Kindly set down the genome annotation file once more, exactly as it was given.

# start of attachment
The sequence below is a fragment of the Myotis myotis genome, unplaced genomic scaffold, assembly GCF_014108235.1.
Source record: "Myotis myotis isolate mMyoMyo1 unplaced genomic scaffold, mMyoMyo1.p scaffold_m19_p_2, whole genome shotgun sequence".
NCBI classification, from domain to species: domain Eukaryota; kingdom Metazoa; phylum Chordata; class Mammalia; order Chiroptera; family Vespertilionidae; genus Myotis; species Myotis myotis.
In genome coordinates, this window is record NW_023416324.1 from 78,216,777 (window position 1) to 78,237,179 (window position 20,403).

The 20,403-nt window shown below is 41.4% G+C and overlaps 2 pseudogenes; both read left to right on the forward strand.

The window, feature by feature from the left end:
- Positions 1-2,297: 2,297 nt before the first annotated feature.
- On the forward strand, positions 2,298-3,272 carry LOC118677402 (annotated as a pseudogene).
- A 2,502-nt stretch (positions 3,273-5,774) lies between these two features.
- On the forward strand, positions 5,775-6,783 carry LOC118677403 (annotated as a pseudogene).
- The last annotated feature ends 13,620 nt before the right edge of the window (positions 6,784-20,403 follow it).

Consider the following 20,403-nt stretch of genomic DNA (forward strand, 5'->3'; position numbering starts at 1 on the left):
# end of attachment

The sequence below is a fragment of the Myotis myotis genome, unplaced genomic scaffold, assembly GCF_014108235.1.
Source record: "Myotis myotis isolate mMyoMyo1 unplaced genomic scaffold, mMyoMyo1.p scaffold_m19_p_2, whole genome shotgun sequence".
NCBI classification, from domain to species: domain Eukaryota; kingdom Metazoa; phylum Chordata; class Mammalia; order Chiroptera; family Vespertilionidae; genus Myotis; species Myotis myotis.
In genome coordinates, this window is record NW_023416324.1 from 78,216,777 (window position 1) to 78,237,179 (window position 20,403).

The 20,403-nt window shown below is 41.4% G+C and overlaps 2 pseudogenes; both read left to right on the forward strand.

The window, feature by feature from the left end:
- Positions 1-2,297: 2,297 nt before the first annotated feature.
- On the forward strand, positions 2,298-3,272 carry LOC118677402 (annotated as a pseudogene).
- A 2,502-nt stretch (positions 3,273-5,774) lies between these two features.
- On the forward strand, positions 5,775-6,783 carry LOC118677403 (annotated as a pseudogene).
- The last annotated feature ends 13,620 nt before the right edge of the window (positions 6,784-20,403 follow it).

Consider the following 20,403-nt stretch of genomic DNA (forward strand, 5'->3'; position numbering starts at 1 on the left):